Unhappy families: Penelope Fitzgerald, The Beginning of Spring

In 1913 the journey from Moscow to Charing Cross, changing at Warsaw, cost fourteen pounds, six shillings and threepence and took two and a half days. In the March of 1913 Frank Reid’s wife Nellie started out on this journey from 22 Lipka Street in the Khamovniki district, taking the three children with her…

Penelope Fitzgerald, Offshore coverSo begins The Beginning of Spring, the third of the Penelope Fitzgerald novels I read in the Everyman trilogy. Set in Russia, significantly just before the twin catastrophes of WWI and the Revolution, it’s completely different from the other two, set in England in the recent past, and both wry comedies. This one is too, but it’s darkened and chilled by the harsh early spring of Moscow, and the Russian tendency towards tragedy and intrigue.

It’s only on a second reading that the little clues and hints as to why Nellie has left her printer/publisher husband become apparent. Here’s the first description of him, with Fitzgerald’s trademark economy with words, trusting her reader to ponder the layered significance:

Frank had been born and brought up in Moscow, and though he was quiet by nature and undemonstrative, he knew that there were times when his life had to be acted out, as though on a stage.

Does this mean that Muscovites are a dramatic lot, and only histrionic behaviour will register? Or that Frank finds it difficult to engage with souls as ardent as Nellie’s (don’t be fooled by her music-hall name)? Maybe he’s just not very good at acting – in all senses of the word.

She’d left him a note to tell him she’d left him. He knows it’s a momentous message, as they rarely wrote to each other in this way:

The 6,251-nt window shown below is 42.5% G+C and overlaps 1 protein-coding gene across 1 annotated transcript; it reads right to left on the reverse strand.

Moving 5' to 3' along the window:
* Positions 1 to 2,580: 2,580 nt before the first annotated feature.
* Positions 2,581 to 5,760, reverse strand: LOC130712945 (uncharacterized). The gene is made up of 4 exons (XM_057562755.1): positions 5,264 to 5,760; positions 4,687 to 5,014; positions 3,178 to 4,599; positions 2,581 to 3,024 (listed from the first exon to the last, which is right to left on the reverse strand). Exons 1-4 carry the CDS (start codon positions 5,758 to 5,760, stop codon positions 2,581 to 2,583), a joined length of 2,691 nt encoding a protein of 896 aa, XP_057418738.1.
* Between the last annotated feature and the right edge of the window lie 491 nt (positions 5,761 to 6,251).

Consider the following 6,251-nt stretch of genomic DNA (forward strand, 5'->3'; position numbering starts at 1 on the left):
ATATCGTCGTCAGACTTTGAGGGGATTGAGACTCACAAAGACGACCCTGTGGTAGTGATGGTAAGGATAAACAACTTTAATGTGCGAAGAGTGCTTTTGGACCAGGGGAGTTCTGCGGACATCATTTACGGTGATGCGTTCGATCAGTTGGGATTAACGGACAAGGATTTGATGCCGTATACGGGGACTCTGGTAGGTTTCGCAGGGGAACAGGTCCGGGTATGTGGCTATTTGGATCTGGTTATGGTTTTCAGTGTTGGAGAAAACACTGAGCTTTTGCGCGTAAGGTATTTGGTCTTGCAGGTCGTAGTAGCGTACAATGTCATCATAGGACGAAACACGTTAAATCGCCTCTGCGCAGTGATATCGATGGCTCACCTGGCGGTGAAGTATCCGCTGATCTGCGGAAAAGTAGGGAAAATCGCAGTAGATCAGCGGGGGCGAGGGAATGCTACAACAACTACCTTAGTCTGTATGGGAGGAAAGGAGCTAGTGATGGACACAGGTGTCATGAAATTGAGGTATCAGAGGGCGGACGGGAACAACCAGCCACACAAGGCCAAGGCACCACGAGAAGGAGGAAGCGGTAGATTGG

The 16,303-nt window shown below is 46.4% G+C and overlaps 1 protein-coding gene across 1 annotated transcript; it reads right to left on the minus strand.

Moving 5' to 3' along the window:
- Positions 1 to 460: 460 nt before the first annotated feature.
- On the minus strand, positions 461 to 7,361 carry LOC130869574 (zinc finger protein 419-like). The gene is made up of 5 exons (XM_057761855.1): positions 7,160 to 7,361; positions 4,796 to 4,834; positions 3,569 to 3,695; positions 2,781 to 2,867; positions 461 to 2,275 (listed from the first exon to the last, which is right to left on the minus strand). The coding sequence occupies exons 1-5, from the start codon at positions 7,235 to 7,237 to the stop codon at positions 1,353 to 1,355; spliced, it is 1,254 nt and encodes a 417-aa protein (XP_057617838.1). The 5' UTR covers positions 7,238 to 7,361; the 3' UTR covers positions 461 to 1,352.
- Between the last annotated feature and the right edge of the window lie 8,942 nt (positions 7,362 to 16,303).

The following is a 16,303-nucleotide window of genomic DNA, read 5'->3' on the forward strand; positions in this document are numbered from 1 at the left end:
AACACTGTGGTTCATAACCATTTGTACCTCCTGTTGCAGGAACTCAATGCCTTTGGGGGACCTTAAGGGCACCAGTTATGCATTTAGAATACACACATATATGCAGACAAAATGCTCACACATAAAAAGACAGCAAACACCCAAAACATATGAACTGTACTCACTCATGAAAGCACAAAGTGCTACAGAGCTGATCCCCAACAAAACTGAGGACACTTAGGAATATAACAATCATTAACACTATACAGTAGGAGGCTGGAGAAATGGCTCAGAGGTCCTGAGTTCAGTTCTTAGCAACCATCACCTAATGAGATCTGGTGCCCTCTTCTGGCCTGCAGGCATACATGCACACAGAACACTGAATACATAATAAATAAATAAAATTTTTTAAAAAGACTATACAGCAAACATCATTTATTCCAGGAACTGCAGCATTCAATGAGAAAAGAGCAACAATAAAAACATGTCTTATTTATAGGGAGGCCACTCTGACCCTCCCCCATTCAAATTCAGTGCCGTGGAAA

It hadn’t been necessary – they were hardly ever apart, and in any case she talked a good deal. Not so much recently, perhaps.

 

These are Frank’s thoughts, indirectly narrated. But has he intuited that she was unhappy with her marriage? Fitzgerald is too subtle an artist to tell us. The possibility is hanging in the air somewhere in Frank’s vicinity. We are party to his perplexity and slow-dawning realisation.

He wonders how much he’ll miss her and the children:

…he couldn’t tell at the moment. He put that aside, to judge the effect later.

Fitzgerald shows this entire marriage and its fissures, this perplexed husband, his wife and their natures, in the first three pages of the novel.

What follows is an intriguing examination of Frank’s response to this crisis. It reads at time like a domestic sketch by Turgenev or Chekhov, but has an unmistakably English take on marital disaster. There’s the semi-comic figure of Frank’s Tolstoy-worshipping accountant, Selwyn, who writes soulful poems in Russian ‘about birch trees and snow’. Like his spiritual master, Selwyn delights in ‘charitable enterprise’:

With the terrible aimlessness of the benevolent, he was casting round for a new misfortune.

Frank tends to patronise him, realising much too late that he’s underestimated him. Selwyn’s selfish philanthropy is presented with deceptive lightness; he’s more dangerous than he looks here; Fitzgerald’s prose is always poised to surprise.

The children, when they mysteriously reappear in Moscow, sent back ‘like parcels’ by their bolting mother, are preternaturally astute – far more so than Frank – as they were in Offshore. Jacqui Wine has written well about this (link at the end), so I’ll refrain from doing so here.

The formidable Mrs Graham, the English chaplain in the city, is one of several brilliantly depicted characters (Nellie’s brother, Charlie, who turns up to try to help Frank in his extremity turns out to be genial but delightfully useless, is another). Frank, we are told, was not afraid of her, ‘or at least not as afraid as some people were.’  Here she is when Frank goes to seek her advice about Nellie’s desertion of him:

‘Mr Reid?’ she called out in her odd, high, lightly drawling voice. ‘This is an expected pleasure.’

‘You knew I was going to come and ask you something?’

‘Of course.’

Restless as a bird of prey which has not caught anything for several days, she nodded him towards the seat next to her.

 

Such vivid, witty characterisation is only one of this novel’s rich rewards. As in the other two novels in the Everyman edition, there are some wonderfully pithy narrative comments. Here’s one chosen at random; Frank’s children are in the kitchen, gossiping about the young woman, Lisa Ivanovna, perilously pretty and apparently fragile, who he has recruited to care for them in Nellie’s absence:

Perhaps children were better off without a sense of pity.